Juggernaut Still Rides: Behind the Scenes and Times of Swervedriver


They’ve been away for so long that most assumed they were never coming back. Yet here Swervedriver are, 17 years removed from their debut, in the midst of their first full-scale American tour in ten years. Somehow, this band and its music have endured despite an inordinate number of obstacles — personnel changes and label difficulties chief among them. Theirs is undoubtedly a tale of hardship but also one of resilience. This is how they lived to tell.

The band began, as it often happens, with the demise of another. Shake Appeal had already earned some local acclaim in its hometown of Oxford, England when Graham Franklin, the band’s frontman, left to pursue his growing interest in electronic music. After some deliberation, the band’s two guitarists, Jimmy Hartridge and Adam Franklin (Graham’s brother), decided to soldier on, rounding out the Swervedriver lineup with bassist Adi Vines and drummer Graham Bonnar.

While the band retained some connection to Shake Appeal’s thrashy, Stooges-inspired din, it also incorporated the ethereal guitar tones of up-and-coming shoegaze bands like My Bloody Valentine and Ride. The band’s dreamy yet driving tunes caught the ear of Andy Allen, who immediately offered to manage the fledgling group. “[The demo] had an excitement and energy that I liked,” recalls Allen of the early recordings. “I knew I would spend my money on Swervedriver albums, and that was good enough for me [to manage them].”

The very same demo was also passed along to Alan McGee, the founder of Creation Records, by a mutual friend, Mark Gardener of Ride. McGee was much enamored of the effects-laden guitar music being produced in Britain at the time, having already snapped up both My Bloody Valentine and Ride. While he saw certain sonic similarities between those bands and Swervedriver, he was arguably more intrigued by what made the young group dissimilar from its peers. “There were American influences,” says McGee, reminiscing about the first time he heard the demo, while driving the streets of Los Angeles. “There was a Dinosaur Jr. and Hüsker Dü thing going on. I thought they were a really special band.”

Those foreign influences both piqued McGee’s interest in the band and convinced him that Swervedriver’s commercial potential was greatest in the United States. Creation readied Swervedriver’s debut, Raise, in 1991 and quickly set about finding American suitors. A&M secured the rights, allegedly shelling out $250,000 to Creation (David Cavanaugh, The Creation Records Story: My Magpie Eyes Are Hungry for the Prize, pg. 457). Raise, due to its heavy, pedal-reliant guitar choruses, was lumped in with other shoegaze records of the era, but what impresses so many years later isn’t the guitars but the rhythm, pushed to a thunderous gallop by Bonnar. The emphasis on rhythm also allows the songs to stand in sharper relief, as opposed to being drowned out by layers of white noise. Famed producer/mixer Alan Moulder is still awed by Raise. “I liked the fact that Swervedriver seemed more rock than a lot of the other bands [at the time]. I always liked rock music but felt like I had to keep it under my hat because the indie world back then was [saying]: ‘Don’t rock too hard.'” He further confesses that “Rave Down” is his favorite Swervedriver song, despite not having worked on it. (Moulder has worked on every Swervedriver record except the band’s debut.)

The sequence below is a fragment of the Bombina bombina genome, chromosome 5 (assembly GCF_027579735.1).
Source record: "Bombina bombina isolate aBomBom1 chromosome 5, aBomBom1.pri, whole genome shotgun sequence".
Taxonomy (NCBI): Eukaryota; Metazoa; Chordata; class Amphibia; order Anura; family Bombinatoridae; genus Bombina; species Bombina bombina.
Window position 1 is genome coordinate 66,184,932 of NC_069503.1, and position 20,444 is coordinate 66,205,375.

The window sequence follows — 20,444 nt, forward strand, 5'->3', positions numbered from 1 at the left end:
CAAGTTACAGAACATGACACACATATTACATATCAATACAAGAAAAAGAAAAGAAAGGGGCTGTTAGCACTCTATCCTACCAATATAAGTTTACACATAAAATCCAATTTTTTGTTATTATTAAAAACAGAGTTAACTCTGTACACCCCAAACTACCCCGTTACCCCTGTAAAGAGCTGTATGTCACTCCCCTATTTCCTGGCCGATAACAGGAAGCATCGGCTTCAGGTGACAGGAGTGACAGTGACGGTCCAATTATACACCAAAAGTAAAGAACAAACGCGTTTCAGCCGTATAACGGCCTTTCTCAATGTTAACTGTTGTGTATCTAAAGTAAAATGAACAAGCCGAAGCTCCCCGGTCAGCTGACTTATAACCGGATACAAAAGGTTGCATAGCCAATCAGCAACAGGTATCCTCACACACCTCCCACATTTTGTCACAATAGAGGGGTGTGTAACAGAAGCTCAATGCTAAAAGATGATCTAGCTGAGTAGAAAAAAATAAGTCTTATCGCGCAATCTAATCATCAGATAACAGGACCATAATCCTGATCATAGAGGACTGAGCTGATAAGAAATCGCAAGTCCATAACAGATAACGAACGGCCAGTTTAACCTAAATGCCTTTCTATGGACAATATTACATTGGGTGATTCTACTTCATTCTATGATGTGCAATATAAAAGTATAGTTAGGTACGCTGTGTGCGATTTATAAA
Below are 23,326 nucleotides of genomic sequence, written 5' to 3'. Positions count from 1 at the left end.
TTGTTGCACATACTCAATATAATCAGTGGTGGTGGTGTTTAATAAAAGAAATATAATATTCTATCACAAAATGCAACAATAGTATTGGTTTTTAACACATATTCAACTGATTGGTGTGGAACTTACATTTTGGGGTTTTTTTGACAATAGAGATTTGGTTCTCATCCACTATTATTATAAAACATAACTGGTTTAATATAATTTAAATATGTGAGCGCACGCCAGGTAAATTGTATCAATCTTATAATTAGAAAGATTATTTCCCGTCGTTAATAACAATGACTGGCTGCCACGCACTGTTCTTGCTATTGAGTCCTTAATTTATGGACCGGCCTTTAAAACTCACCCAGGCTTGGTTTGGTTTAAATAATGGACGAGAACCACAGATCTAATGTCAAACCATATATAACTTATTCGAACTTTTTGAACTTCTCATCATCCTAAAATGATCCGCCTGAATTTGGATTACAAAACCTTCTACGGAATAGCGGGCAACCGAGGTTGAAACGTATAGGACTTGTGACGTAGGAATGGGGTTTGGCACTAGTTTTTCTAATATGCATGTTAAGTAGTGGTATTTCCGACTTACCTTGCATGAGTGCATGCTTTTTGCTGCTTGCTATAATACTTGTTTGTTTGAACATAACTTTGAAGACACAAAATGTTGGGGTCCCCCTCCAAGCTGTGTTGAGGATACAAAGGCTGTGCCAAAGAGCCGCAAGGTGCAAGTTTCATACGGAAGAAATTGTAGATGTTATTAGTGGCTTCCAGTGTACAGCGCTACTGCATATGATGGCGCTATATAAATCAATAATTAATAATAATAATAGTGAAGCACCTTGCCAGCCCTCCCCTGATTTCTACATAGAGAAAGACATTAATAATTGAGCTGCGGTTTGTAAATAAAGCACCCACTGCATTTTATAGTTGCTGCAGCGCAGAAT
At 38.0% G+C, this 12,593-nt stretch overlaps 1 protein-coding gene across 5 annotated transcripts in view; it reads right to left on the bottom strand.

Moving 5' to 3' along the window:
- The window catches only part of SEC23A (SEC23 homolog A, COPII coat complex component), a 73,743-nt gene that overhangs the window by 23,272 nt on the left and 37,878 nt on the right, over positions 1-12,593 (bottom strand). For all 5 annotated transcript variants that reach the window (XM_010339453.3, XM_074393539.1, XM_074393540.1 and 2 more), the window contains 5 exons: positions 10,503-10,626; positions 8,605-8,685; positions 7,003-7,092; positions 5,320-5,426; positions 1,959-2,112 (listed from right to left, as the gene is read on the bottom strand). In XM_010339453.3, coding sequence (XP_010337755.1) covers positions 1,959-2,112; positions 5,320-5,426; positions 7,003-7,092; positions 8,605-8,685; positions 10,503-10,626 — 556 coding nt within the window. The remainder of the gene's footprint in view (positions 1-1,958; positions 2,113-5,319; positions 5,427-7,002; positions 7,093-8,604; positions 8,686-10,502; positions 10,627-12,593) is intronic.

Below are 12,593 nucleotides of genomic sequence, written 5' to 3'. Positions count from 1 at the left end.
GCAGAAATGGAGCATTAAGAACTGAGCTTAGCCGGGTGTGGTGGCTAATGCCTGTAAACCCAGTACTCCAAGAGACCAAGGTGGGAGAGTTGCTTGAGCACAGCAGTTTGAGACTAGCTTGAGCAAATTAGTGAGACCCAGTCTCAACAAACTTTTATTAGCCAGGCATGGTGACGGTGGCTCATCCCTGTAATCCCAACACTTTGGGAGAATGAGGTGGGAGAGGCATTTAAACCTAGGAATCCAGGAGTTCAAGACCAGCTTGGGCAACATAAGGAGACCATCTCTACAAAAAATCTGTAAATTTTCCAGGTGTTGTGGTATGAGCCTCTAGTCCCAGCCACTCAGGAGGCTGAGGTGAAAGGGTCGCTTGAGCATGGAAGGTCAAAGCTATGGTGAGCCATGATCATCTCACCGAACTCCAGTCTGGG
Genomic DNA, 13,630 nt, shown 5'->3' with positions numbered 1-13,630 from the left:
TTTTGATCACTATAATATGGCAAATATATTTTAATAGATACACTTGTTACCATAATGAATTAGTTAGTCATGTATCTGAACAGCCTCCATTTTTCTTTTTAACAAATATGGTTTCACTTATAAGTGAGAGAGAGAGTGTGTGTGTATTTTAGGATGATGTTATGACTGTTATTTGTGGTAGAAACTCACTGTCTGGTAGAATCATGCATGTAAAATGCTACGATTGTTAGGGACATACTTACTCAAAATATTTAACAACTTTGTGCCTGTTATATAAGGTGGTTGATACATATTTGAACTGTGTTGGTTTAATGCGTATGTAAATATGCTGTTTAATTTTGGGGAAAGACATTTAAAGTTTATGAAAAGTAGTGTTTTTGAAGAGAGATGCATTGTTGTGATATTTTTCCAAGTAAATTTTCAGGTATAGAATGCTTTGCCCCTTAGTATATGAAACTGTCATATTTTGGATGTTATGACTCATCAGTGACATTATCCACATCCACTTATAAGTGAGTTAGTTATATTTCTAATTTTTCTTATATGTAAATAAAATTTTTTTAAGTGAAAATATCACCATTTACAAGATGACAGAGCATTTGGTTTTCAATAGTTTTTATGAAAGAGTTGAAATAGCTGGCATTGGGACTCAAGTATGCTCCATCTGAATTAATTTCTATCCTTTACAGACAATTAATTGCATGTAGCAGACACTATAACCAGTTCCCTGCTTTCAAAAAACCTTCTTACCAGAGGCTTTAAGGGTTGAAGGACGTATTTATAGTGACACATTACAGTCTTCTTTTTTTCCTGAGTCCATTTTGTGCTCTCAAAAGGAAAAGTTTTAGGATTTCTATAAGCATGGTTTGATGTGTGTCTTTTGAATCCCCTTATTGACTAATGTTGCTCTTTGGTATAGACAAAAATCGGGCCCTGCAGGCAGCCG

Raise hardly made Swervedriver a household name, but it did do well enough to set expectations for album number two. Unfortunately, Swervedriver was already starting at a disadvantage, having lost the rhythm section that had made Raise so distinct. Bonnar had left during the Raise tour. Just as the band was crossing into Canada, he decided that he needed to be with his girlfriend in San Francisco, and he never bothered rejoining his bandmates. Vines meanwhile, prior to the recording sessions for the second album, announced that he would be departing to become a full-time member of a band he had been moonlighting for, Skyscraper.

“We were wondering what the hell we were going to do,” says Franklin of that post-Raise period. “I didn’t really know, but I figured the first thing we should do was record ‘Duress’, which at that point was a two-minute demo. So we went to EMI’s demoing studio and constructed ‘Duress’ with the house engineer, Marc Waterman.” By the time they were done, the modest demo had ballooned to an eight-minute behemoth. “If nothing else, we were [then] a duo with this song called ‘Duress,'” cracks Franklin. Help arrived soon after in the form of loquacious, manic drummer Jez Hindmarsh. Hindmarsh had just split from another EMI band and turned up at the demo studio to audition. “Jez came in and was a ball of energy, which was what we wanted,” explains Franklin. “And he had a [studio] background and a lot of ideas about how to record.”

They fleshed out the demos and wound up recording most of what would become Mezcal Head, their sophomore record, as a three-piece with Alan Moulder manning the boards. Production-wise, Mezcal Head was light years ahead of the grainy Raise — no doubt due to Moulder’s unique ability to, in McGee’s words, “make records more violent and commercial at the same time.” But Hindmarsh also deserves credit for adding nuance to the band’s full-frontal assault, whether it was recording a cymbal rolling across the studio floor or suggesting to overdub a Kawasaki motorcycle on “Last Train to Satansville”.